09 April 2020 06:38
With the pandemic, governments around the world have been spending huge amounts to support citizens forced to stay at home and to prop up economies that threaten to collapse. The Australian Government's coronavirus stimulus package totals about $200 billion so far, or about a third of total government debt before the pandemic. If you're in your twenties, paying off the national debt incurred through COVID welfare could define a large part of your life. It could mean less government spending, which would mean worse public transport, fewer government jobs, less welfare or government assistance for buying a first home, and more expensive course fees. Whatsapp People queue for access to a Centrelink Service Centre in Sydney, Monday, March 23, 2020.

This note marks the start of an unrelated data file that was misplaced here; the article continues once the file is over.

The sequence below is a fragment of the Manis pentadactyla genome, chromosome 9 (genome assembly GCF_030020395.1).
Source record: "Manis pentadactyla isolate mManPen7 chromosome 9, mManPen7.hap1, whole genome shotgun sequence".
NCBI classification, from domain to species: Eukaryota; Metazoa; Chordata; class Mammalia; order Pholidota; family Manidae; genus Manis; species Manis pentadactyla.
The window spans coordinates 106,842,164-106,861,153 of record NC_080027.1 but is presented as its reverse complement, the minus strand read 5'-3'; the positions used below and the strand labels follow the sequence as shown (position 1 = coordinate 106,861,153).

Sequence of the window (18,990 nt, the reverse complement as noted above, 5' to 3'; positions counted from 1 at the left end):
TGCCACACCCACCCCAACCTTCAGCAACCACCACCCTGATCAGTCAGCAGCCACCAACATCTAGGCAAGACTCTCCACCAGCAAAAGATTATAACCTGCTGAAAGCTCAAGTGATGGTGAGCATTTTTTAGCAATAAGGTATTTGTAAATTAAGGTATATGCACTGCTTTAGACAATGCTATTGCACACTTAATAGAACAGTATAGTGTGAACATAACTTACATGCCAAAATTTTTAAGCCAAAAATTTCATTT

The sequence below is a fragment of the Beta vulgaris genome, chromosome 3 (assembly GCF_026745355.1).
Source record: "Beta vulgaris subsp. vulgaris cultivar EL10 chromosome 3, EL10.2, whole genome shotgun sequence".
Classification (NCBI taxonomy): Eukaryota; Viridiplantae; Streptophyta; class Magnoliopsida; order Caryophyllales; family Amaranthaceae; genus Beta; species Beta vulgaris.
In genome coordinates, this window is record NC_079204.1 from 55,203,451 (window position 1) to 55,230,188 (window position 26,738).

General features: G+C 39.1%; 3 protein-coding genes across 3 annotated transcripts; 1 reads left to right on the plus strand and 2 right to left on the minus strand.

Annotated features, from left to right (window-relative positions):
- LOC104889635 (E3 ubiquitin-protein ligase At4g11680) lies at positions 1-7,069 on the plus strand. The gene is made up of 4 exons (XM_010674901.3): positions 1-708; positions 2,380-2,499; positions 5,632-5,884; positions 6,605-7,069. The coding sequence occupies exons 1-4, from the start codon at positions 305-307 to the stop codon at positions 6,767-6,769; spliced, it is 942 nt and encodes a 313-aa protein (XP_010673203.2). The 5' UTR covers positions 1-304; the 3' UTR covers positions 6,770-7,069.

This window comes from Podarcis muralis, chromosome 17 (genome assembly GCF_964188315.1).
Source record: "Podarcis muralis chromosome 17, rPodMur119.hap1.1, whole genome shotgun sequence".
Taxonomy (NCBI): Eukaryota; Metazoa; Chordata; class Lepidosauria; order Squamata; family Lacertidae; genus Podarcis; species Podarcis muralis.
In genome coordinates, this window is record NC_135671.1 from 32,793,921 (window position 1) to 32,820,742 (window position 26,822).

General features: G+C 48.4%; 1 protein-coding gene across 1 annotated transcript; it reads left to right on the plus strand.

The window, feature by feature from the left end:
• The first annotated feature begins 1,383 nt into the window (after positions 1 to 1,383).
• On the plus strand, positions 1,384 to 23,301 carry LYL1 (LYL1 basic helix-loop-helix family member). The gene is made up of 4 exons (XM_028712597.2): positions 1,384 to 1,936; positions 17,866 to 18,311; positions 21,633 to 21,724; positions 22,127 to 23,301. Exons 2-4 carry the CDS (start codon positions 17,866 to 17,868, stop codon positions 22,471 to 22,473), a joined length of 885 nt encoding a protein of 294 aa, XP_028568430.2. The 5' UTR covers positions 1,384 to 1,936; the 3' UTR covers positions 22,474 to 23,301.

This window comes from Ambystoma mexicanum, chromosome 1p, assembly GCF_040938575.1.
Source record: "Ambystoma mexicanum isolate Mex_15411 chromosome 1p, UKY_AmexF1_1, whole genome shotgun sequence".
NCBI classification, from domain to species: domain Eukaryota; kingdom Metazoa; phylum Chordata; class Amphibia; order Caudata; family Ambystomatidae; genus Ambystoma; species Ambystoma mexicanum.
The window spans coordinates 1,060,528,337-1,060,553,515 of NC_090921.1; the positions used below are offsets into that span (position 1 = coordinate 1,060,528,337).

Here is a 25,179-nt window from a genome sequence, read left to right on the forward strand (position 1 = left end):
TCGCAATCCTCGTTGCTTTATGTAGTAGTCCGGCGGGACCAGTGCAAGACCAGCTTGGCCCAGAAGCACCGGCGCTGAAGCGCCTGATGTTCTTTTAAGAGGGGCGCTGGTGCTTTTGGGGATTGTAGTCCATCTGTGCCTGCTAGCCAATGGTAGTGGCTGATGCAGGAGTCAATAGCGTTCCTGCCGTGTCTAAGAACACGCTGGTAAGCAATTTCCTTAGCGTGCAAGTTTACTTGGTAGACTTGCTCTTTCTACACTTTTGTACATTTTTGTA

The pandemic is overturning long-standing economic theories, including the idea that responsible government means reducing the national debt. If central banks can print money like they're doing now, why don't they just print more of the stuff to pay off national debts that are denominated in the national currency? If we have a magic money tree, why haven't we been using it all along? About three weeks ago, on March 19, the Reserve Bank of Australia (RBA) announced it would commence a type of emergency monetary policy action it had never attempted before - 'quantitative easing' or QE. The US and European central banks had successfully used QE during the Global Financial Crisis that began in 2008. In September 2019 — way before the pandemic — the US Federal Reserve (like our RBA) started up the QE machine again, in response to sluggish growth and general fears of an economic downturn. A government bond is a type of IOU - you buy one and the government promises to buy it back from you after a fixed period, plus pay interest. It's a bit like the government taking out a loan from anyone who wants to buy the bonds. Central banks like the RBA are special kinds of public institutions tasked with managing the supply of money in an economy. By buying government bonds from banks and pension funds the RBA is increasing that supply of money — effectively pumping cash into the economy. When banks have more money, they can lend more readily to businesses and consumers, which in turns lead to greater spending, and ultimately more economic activity. This leads to the question, where does the RBA get its money? As part of managing the supply of money, central banks have a very special ability. They can issue legal tender — aka 'print money'. To buy the government bonds, the RBA issued itself billions of new Australian dollars. This money is essentially unlimited. In mid-March, for example the US Federal Reserve unveiled AUD$1.19 trillion in QE, using money it had created out of nothing. Eight days later, it went even further: it announced it was buying unlimited amounts of government bonds, a step some called "going nuclear". A major central bank has never done this before. Do we even have to pay back the debt? The Government will have to pay back these bonds (or 'debt') at some point, but since the interest rate is so low right now, this money is essentially free. Free money? In March, the Government took out a 12-year loan worth $1.2bn dollars, at an interest rate of 0.8185 per cent. Given the current inflation rate (the rate at which money loses its value) is around 1.8 per cent, when 2032 rolls around the Government will effectively being pay less than $1.2bn it originally borrowed to pay off the debt. For years we have been told the debt is a threat to the national economy. One of government's main aims has been to pay it off. Whatsapp A man walks past the the National Debt Clock in New York on February 15, 2019. That no longer makes sense, at least according to several prominent economists, including Nobel-winner Paul Krugman. For the Australian public, this could mean a new era of cashed-up government services rather than the opposite — penny-pinching measures like cuts to health and education. Ultimately, they say, governments could just pay off their own debt (which is in their own currency) through printing more money. That may sound absurd — like shifting $5 from your left pocket to your right and claiming you're $5 richer — but it's an idea that's suddenly shot to prominence as governments have taken on huge amounts of COVID debt. Broadly, this is known as Modern Monetary Theory (MMT). For decades now Western governments have operated on the idea that governments and the public they serve have to 'live within their means'. This means that governments should only spend as much as they have, which is what they receive from taxation and some other sources (like income from selling public assets). If we imagine a government budget is like a household one, this appears to make sense. MMT is based on a simple idea — countries are not like households. Because they can issue their own currency, they can never run out of money in the same way a business or a person can. Australian can't default on a debt that's in Australian dollars, MMT supporters would say. "A mortgage is a debt taken out against an asset. If you don't pay you lose the house," she said. "A country also takes a debt out against its asset, which is the Australian people and their productive capacity as a nation. "But Australia will always be here producing goods and services, unlike a car or a house which can be taken away. "As long as we keep producing goods and services and money keeps flowing through the economy, the national debt never has to be repaid." Whatsapp Dozens of people queued outside the Centrelink office on York Street in South Melbourne on March 23, 2020, as huge shutdowns hit Victoria in a bid to restrict the spread of coronavirus. Under MMT, a government can create any amount of money it wants. Won't this cause hyperinflation, like in Germany in the 1920s when a wheelbarrow of cash bought a loaf of bread? Or Zimbabwe, where inflation is at 500 per cent (meaning the cost of goods will increase by five times in a year)? The MTT response to this is that a government may have infinite piles of cash, but it shouldn't always spend them freely. In other words, the limit on government spending shouldn't be the budget, but inflation. Here's that idea in more detail: MMT says inflation will only happen when aggregate demand (all the purchasing being done in the economy) outstrips the goods and services available for purchase (the supply). So long as the economy keeps producing enough goods and services, the theory goes, it won't have too much inflation. For this reason, MMT advocates say, governments shouldn't spend freely during periods of high employment, as the economy can't increase production to meet the extra demand and would therefore be at risk of inflation. So long as inflation is not an issue, governments can spend what they want. If a government wants to pay for a universal healthcare and free university, it can do that. If it wants to build huge amounts of public housing that would allow young people to get into the market, it can do that. If it wants to keep the Jobseeker allowance above $1000 a fortnight (the boosted amount for the COVID-19 stimulus), instead of dropping it back down to around $550, it can do that too - at least according to advocates of MMT. The reason it can do this — and this is the brain-melting part of MMT — is that taxes do not pay for government spending but are just a way of managing inflation. Instead, the government creates money whenever it spends. Admittedly, unlimited money does sound a bit too good to be true. There are many who say MMT is "voodoo economics". However, in the last few weeks the criticism has died down and MMT has suddenly become a respectable economic idea. Conservative financial news outlets are running articles like "Here's Hoping the MMT Crowd Is Correct" and "We're all Modern Monetarists Now". In Australia it's caused less of a splash, but there are signs the 40-year economic orthodoxy of only spending tax dollars has begun to falter. Shadow Treasurer Jim Chalmers last week wrote an opinion piece for The Guardian declaring "Neoliberalism has failed." Per Capita's Emma Dawson, who was once a senior policy adviser in the Rudd and Gillard governments, told Hack she's convinced the pandemic is forcing a change in thinking about government spending and debt. "To have a Shadow Treasurer say 'neoliberalism has failed' - you wouldn't have seen that any time in my lifetime. The pair championed the idea of small government. Alan Kohler - who is a well-respected, mainstream business journalist - says that "all bets are off" whether MMT will become the new orthodoxy. "Do governments just keep doing what they've always done, which is to scrimp and borrow, or do they try something new?" Maybe MMT is a bad theory. Another reason may be that neoliberal ideas are just as arbitrary and 'voodoo' as MMT, but they have the advantage of suiting the powerful. Emma Dawson from Per Capita told Hack she saw the pandemic stimulus and quantitative easing as proof the old rigid economic doctrines are made-up — a way of keeping people working hard with lower expectations. "We've been told there's no magic money tree," she said. Having shown that it can create money when needed, it may be hard for the Government to justify cutting spending again, she said. The big question is whether Australia will resort to austerity measures — slashing government spending and selling off the few remaining national industries, like Australia Post — after the pandemic has passed. "After the pandemic the Government will want to return to business as usual," Emma said. "The increase to the Jobseeker payment will be hard for them to reverse. I'd be worried about money for ABC, SBS, NDIS and other government programs." MMT may offer a way out of what may be needless economic misery.